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Former guard sues, says he was fired for not shaving because of 'razor bumps'

WZZM-TV Grand Rapids-Kalamazoo-Battle Creek logo WZZM-TV Grand Rapids-Kalamazoo-Battle Creek 7/17/2019 John Hogan
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A former prison guard who says he was fired for having a beard is suing the Michigan Department of Corrections, claiming an expectation that he be clean-shaven violates the Americans with Disabilities Act.

Donald R. Salis, Jr. says daily shaving led to painful “razor bumps.’’  He lost his job at an Ionia prison last fall “because of his regarded disability,’’ the nine-page federal lawsuit claims.

Similar lawsuits have been filed in other states by police officers, corrections officers and firefighters challenging policies that require they be clean-shaven.

Since childhood, Salis “has had trouble being clean shaven on his face due to irritation that occurs most commonly with African-American males,’’ according to the lawsuit. “The best way to manage his condition is not to shave frequently or close to the skin.’’

The Michigan Department of Corrections is being sued by a former guard who says he was fired because he wasn't clean shaven. © WZZM The Michigan Department of Corrections is being sued by a former guard who says he was fired because he wasn't clean shaven.

Close shaving causes “red, painful, irritating bumps’’ on his face known as “razor bumps,’’ which can lead to infections of the face that require prescription medication, according to the lawsuit filed in U.S. District Court in Grand Rapids.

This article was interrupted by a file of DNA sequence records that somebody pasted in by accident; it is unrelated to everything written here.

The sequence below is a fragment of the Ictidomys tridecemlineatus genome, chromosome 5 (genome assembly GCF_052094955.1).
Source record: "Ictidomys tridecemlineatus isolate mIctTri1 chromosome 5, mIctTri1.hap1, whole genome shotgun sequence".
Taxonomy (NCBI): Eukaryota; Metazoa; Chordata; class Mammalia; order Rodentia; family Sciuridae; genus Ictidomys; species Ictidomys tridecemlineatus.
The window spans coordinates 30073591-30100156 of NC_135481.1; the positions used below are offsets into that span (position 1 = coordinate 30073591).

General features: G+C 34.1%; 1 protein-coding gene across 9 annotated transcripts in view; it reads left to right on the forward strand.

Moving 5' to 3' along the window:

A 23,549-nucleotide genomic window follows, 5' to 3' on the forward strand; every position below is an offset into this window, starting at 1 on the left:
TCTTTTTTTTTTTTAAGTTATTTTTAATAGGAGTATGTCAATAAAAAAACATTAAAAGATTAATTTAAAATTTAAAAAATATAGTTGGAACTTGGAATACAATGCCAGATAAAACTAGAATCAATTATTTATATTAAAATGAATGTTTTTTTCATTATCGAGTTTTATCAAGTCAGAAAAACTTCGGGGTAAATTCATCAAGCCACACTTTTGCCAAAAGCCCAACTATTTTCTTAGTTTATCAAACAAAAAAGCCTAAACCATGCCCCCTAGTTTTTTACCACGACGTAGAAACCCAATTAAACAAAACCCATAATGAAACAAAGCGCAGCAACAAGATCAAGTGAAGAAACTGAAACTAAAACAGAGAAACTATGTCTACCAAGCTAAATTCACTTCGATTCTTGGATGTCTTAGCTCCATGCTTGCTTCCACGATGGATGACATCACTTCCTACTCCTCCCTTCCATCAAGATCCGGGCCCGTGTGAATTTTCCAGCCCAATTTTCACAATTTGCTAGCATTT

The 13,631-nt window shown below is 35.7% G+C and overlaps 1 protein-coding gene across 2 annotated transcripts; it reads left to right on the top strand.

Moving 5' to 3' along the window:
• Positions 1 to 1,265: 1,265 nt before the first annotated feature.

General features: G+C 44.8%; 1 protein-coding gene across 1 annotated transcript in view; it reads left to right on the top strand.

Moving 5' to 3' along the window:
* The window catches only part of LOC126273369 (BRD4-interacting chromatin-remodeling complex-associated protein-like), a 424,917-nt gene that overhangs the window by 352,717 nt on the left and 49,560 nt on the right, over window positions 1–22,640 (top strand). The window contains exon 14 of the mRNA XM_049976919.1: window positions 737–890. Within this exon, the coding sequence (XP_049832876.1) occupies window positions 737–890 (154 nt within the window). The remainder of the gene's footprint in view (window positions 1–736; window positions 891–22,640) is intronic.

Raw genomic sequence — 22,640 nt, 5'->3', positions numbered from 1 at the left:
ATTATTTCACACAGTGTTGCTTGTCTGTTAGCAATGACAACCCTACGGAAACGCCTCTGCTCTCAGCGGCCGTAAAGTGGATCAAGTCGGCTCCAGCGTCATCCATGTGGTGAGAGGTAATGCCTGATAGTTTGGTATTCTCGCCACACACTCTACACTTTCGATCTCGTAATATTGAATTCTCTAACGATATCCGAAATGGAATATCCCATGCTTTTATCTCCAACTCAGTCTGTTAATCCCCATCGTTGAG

Salis “was perceived by (MDOC) as having a disabling condition under the Americans with Disabilities Act because he does not shave close to his skin,’’ according to the lawsuit.

When Salis was told by a prison sergeant that he must be clean shaven, he began shaving daily, but his face began to break out with “red, irritated bumps.’’ A doctor’s note saying he could not shave for one year was provided to staff.

Salis said he was told that as a probationary employee, he did not qualify for the beard exempt list.

In mid-October of 2018, after about four months on the job, the Muskegon County man was fired for “inability to perform the essential functions’’ of his position, the lawsuit claims.

Salis says the state corrections department “conducted itself with malice or with reckless indifference’’ to his federally protected rights, leading to lost wages, “mental anguish, loss of enjoyment of life and other non-pecuniary losses.’’

A spokesman for the Michigan Department of Corrections declined comment on Wednesday.

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